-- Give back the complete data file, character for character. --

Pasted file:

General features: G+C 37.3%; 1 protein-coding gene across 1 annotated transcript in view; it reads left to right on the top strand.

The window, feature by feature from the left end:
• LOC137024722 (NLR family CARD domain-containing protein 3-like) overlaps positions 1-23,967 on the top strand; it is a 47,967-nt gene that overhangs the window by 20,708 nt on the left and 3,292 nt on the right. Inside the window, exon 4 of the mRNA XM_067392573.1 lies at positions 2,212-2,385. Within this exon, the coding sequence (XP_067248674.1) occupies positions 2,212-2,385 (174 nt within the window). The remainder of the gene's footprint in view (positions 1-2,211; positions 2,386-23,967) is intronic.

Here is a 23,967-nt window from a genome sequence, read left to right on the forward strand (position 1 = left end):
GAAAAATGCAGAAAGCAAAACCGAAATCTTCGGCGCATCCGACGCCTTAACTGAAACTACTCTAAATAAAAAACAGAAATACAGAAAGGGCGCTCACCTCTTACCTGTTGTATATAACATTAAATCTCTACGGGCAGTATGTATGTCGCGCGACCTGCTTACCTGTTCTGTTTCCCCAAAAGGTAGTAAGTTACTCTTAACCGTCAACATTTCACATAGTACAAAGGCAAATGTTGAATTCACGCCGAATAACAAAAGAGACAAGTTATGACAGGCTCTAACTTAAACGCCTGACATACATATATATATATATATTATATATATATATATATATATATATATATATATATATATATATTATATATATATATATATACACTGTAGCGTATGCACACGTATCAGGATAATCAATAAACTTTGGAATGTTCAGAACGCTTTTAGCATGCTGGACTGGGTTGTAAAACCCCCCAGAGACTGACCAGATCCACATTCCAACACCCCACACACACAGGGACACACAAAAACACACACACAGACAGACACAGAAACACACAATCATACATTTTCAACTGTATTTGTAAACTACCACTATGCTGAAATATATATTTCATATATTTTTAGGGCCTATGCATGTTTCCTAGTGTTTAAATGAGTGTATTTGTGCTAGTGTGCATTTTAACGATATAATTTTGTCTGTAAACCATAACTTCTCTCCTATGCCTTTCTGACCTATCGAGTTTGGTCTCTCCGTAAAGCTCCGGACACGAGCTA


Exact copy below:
General features: G+C 37.3%; 1 protein-coding gene across 1 annotated transcript in view; it reads left to right on the top strand.

The window, feature by feature from the left end:
• LOC137024722 (NLR family CARD domain-containing protein 3-like) overlaps positions 1-23,967 on the top strand; it is a 47,967-nt gene that overhangs the window by 20,708 nt on the left and 3,292 nt on the right. Inside the window, exon 4 of the mRNA XM_067392573.1 lies at positions 2,212-2,385. Within this exon, the coding sequence (XP_067248674.1) occupies positions 2,212-2,385 (174 nt within the window). The remainder of the gene's footprint in view (positions 1-2,211; positions 2,386-23,967) is intronic.

Here is a 23,967-nt window from a genome sequence, read left to right on the forward strand (position 1 = left end):
GAAAAATGCAGAAAGCAAAACCGAAATCTTCGGCGCATCCGACGCCTTAACTGAAACTACTCTAAATAAAAAACAGAAATACAGAAAGGGCGCTCACCTCTTACCTGTTGTATATAACATTAAATCTCTACGGGCAGTATGTATGTCGCGCGACCTGCTTACCTGTTCTGTTTCCCCAAAAGGTAGTAAGTTACTCTTAACCGTCAACATTTCACATAGTACAAAGGCAAATGTTGAATTCACGCCGAATAACAAAAGAGACAAGTTATGACAGGCTCTAACTTAAACGCCTGACATACATATATATATATATATTATATATATATATATATATATATATATATATATATATATATATTATATATATATATATATACACTGTAGCGTATGCACACGTATCAGGATAATCAATAAACTTTGGAATGTTCAGAACGCTTTTAGCATGCTGGACTGGGTTGTAAAACCCCCCAGAGACTGACCAGATCCACATTCCAACACCCCACACACACAGGGACACACAAAAACACACACACAGACAGACACAGAAACACACAATCATACATTTTCAACTGTATTTGTAAACTACCACTATGCTGAAATATATATTTCATATATTTTTAGGGCCTATGCATGTTTCCTAGTGTTTAAATGAGTGTATTTGTGCTAGTGTGCATTTTAACGATATAATTTTGTCTGTAAACCATAACTTCTCTCCTATGCCTTTCTGACCTATCGAGTTTGGTCTCTCCGTAAAGCTCCGGACACGAGCTA